By Esteban Diaz
In Cuba it’s very difficult to say when summer begins and when it ends. In the sweltering “guaguas” (buses), pools of dissimilar sweat seem to ferment, and these appear to increase at each stop with the efforts of people struggling to escape or board these mobile saunas that take us to our desired destinations.
Added to all this is “global warming,” “declining energy resources,” “the economic crisis,” “the blockade against Cuba” and the energy-saving plan of the State, which precludes the use of air conditioning during certain hours of the day – thus “uniting us in combat against the economic crisis.”
Although solving all of these problems is not fully in our hands, it’s difficult to not criticize some of the contradictions one finds in the streets of Havana.
Most workers have accepted the “energy plan,” as they put it into practice without stopping to note the drops of sweat rolling down their brows, which – with Cuban pride – they do not wipe away.
Yet this has a limit. It’s observed in people’s expressions when they decide to go out with their family to a restaurant, or perhaps to enjoy a relaxing weekend.
Dining out means having to get in line for more than 40 minutes while knowing that you’re going to wind up blowing your entire monthly salary to eat in a restaurant in 95 degree heat and 90 percent humidity. Sometimes the atmosphere is so muggy that not even those people who work there are able to stand it – creating an even tenser atmosphere. But that’s not all, since to get home you’re going to have to wait for another mobile sauna.
Maybe we don’t have any right to complain, given the adverse situation in which Cuba now finds itself. If we look at it like that, then we must acknowledge that we don’t.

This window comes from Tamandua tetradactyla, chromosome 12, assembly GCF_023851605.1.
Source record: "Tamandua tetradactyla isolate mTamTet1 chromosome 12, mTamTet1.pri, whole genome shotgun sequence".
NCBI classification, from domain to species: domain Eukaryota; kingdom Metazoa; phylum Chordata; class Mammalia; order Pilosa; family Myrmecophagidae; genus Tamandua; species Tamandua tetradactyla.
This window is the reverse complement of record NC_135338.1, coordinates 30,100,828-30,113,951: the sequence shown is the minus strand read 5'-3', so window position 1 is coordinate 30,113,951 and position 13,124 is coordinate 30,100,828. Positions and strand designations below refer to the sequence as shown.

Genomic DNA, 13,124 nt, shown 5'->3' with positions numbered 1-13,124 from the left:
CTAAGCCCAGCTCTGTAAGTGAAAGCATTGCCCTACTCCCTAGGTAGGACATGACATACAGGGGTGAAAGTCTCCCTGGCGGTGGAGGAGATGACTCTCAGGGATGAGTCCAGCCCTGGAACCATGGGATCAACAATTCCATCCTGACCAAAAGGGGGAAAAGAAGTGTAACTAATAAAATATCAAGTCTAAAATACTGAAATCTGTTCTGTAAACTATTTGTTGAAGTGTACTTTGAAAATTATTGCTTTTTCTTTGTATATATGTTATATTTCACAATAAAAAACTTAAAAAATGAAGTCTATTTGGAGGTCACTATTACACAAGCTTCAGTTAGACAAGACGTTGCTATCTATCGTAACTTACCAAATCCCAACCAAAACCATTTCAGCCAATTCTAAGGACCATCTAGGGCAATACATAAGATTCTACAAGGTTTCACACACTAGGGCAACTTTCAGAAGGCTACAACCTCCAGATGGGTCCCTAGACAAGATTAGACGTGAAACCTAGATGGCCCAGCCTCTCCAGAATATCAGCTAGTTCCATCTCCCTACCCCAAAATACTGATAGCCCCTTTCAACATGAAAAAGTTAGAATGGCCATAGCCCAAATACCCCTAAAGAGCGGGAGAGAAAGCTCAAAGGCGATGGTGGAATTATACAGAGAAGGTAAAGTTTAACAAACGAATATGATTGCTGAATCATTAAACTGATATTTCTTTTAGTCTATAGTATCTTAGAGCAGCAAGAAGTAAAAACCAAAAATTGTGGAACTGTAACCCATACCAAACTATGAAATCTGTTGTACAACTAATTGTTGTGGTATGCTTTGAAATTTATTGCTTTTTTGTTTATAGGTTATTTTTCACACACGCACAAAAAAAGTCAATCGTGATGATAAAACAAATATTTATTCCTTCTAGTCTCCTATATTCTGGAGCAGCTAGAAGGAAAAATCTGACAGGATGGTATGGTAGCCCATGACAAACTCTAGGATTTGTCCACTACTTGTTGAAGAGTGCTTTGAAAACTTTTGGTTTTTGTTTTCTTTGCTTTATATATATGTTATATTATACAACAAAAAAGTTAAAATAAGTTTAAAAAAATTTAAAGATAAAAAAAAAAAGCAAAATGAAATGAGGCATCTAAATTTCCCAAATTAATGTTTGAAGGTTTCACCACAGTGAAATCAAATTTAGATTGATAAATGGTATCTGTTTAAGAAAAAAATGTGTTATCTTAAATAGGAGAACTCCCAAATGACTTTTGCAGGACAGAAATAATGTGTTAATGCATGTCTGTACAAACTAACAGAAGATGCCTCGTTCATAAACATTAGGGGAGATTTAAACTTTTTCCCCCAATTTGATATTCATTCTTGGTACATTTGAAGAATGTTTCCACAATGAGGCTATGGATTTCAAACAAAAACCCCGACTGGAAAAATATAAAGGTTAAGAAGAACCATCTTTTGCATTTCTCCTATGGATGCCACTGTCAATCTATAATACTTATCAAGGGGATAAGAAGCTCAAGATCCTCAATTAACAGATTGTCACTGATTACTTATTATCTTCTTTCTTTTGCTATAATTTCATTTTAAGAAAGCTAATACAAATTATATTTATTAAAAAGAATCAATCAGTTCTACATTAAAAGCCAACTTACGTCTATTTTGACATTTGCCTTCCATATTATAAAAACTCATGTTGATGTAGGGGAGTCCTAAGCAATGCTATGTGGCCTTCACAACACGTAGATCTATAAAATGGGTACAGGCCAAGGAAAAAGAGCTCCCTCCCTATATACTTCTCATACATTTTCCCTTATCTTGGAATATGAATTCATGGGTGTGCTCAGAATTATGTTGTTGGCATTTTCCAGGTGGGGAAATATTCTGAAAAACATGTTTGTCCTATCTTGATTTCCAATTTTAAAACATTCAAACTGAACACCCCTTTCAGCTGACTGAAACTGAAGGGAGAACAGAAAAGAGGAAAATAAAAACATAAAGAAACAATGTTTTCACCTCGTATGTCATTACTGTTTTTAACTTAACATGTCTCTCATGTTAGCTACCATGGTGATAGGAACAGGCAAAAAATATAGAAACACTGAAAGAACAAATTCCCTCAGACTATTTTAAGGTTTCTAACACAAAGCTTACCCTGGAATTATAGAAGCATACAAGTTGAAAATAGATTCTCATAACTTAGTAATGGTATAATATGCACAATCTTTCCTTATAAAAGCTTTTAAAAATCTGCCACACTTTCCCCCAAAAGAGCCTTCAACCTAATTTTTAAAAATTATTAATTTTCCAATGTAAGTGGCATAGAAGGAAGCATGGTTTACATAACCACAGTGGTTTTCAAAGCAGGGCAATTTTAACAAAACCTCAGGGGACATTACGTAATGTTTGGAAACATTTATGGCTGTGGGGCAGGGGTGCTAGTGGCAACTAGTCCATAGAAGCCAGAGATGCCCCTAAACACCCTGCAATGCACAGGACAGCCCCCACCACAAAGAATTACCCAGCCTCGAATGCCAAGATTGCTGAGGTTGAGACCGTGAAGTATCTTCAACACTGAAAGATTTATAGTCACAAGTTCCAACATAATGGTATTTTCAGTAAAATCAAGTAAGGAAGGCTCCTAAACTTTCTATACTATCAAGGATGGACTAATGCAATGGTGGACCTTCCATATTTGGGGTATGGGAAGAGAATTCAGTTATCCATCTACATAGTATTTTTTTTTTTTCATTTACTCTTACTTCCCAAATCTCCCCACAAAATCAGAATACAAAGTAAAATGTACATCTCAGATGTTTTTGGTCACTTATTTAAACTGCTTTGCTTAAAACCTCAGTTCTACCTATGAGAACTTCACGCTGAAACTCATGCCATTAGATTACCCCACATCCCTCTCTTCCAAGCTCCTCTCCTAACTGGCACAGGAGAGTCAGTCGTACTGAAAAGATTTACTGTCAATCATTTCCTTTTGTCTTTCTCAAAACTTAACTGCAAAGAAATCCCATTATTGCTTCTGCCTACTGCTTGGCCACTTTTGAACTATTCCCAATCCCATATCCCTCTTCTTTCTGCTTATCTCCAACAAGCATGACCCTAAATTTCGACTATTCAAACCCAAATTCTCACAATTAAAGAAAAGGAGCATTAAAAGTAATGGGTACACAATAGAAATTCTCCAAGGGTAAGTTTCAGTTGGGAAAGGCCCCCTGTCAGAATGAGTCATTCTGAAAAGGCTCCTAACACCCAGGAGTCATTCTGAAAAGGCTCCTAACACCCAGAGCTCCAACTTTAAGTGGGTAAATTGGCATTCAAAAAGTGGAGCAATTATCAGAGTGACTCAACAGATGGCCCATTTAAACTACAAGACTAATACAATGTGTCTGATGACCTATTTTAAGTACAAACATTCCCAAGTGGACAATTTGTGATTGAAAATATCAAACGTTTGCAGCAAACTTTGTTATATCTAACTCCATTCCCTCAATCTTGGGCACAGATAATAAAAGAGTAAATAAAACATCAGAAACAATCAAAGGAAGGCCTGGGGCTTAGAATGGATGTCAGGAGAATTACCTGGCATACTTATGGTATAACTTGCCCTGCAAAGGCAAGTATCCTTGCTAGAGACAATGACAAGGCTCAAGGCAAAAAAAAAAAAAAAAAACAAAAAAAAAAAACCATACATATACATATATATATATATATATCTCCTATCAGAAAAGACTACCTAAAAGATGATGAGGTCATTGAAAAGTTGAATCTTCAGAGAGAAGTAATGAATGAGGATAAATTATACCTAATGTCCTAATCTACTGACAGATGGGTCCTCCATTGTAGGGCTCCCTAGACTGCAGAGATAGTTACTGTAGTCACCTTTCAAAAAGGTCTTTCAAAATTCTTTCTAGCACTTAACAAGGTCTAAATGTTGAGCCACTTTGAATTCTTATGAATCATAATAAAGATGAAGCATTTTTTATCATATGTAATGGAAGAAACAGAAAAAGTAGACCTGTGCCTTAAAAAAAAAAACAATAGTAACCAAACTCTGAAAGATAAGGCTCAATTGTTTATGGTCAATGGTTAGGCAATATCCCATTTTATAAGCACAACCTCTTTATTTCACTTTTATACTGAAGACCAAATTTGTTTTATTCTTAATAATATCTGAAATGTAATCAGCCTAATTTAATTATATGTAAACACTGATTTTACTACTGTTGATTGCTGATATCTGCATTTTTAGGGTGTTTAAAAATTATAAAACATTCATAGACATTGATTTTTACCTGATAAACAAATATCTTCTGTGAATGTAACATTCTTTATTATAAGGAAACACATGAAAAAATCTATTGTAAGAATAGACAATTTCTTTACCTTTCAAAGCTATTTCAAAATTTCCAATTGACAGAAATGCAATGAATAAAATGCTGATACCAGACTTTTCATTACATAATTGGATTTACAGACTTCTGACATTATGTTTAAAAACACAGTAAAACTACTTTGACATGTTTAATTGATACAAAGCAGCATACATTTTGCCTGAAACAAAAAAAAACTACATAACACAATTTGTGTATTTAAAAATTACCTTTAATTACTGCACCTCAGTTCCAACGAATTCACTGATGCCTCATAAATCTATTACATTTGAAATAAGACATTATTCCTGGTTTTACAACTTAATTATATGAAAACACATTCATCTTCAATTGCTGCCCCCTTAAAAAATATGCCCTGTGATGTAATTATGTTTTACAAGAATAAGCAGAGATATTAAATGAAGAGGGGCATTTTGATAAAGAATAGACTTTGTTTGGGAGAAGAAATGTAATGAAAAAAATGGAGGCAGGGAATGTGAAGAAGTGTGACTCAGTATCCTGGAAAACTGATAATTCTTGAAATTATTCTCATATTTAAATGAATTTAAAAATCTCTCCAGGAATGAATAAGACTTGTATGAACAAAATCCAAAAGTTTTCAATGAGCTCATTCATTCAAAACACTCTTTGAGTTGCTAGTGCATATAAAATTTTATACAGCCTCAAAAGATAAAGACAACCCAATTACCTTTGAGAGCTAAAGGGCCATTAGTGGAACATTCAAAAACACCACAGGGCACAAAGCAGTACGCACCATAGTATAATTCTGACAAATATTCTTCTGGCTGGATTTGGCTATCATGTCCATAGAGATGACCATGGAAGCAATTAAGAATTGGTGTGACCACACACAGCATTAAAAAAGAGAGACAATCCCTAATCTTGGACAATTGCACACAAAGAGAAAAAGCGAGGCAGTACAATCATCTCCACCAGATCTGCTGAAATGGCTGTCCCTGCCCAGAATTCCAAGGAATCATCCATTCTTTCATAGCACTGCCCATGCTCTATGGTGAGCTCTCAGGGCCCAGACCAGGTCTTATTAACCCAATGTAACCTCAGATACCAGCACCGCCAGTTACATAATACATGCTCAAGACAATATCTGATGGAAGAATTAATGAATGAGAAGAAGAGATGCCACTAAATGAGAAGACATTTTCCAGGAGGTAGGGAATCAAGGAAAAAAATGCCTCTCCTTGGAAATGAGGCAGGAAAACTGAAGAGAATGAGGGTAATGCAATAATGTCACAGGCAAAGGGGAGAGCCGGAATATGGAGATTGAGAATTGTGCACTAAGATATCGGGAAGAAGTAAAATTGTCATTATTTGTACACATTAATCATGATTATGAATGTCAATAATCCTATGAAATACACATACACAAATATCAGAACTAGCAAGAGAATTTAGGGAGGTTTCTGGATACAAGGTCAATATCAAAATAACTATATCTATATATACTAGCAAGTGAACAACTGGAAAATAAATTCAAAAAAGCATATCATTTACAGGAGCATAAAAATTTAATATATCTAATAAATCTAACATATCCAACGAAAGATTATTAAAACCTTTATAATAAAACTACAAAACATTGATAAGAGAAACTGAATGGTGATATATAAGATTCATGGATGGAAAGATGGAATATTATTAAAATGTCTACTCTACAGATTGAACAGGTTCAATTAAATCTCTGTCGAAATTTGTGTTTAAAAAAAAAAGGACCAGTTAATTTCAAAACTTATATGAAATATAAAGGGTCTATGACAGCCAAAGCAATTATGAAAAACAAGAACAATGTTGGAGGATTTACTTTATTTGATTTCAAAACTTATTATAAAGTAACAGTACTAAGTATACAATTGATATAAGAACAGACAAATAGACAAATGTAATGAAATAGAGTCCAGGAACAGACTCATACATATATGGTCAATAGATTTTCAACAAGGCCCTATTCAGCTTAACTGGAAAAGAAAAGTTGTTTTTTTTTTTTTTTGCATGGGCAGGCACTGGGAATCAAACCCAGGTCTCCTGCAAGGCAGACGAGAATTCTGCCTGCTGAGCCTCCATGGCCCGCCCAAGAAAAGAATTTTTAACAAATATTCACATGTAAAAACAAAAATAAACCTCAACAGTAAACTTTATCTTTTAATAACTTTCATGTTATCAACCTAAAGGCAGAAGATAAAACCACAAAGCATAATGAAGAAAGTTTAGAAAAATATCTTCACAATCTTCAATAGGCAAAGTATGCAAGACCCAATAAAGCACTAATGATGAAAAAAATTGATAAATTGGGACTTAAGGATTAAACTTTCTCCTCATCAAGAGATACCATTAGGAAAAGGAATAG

But what happens when, on one hand, you see a business catering to tourists with the air conditioning on all day for only one tourist, and then you go into a restaurant full of people – inside and out – hoping to spend a pleasant evening despite having no possibility of enjoying that same alternative.
If the problem is one of energy, one would understand that in this latter case there would be more people benefiting from that expense, without preventing the State from making profits, which supposedly belong to the workers.
To conclude, without changing the logic preached by the State, over the past seven years I’ve seen “economic recovery” taking place in Cuba in an increasingly unequal manner. One needs only go out into the street to see the increased number of late-model cars belonging to individuals as well as functionaries of the Ministry of the Interior (MININT), the Revolutionary Armed Forces (FAR) and other State bureaucrats. These are the people that continue to live comfortably – with their cars, cell phones, home air conditioning, nice clothes and – most importantly – unquestioned authority.
Many people say that Cuba is a country of courageous people. I would say that it’s imperative to have courage to be able to live through these contradictions and not explode.
We should remember that Cuban workers have 50 years of effort and struggles under their belts. Endurance to physical and psychological labor has its limits. These can only be fortified by gusts of air that -in Cuba- will be given by carrying out a political revolution: overthrowing the bureaucracy and elevating the workers into full control of the society. And that will only be truly successful if it combines with social revolutions outside of Cuba.
In this way, these revolutions will be able to mutually strengthen themselves for the development of the world revolution.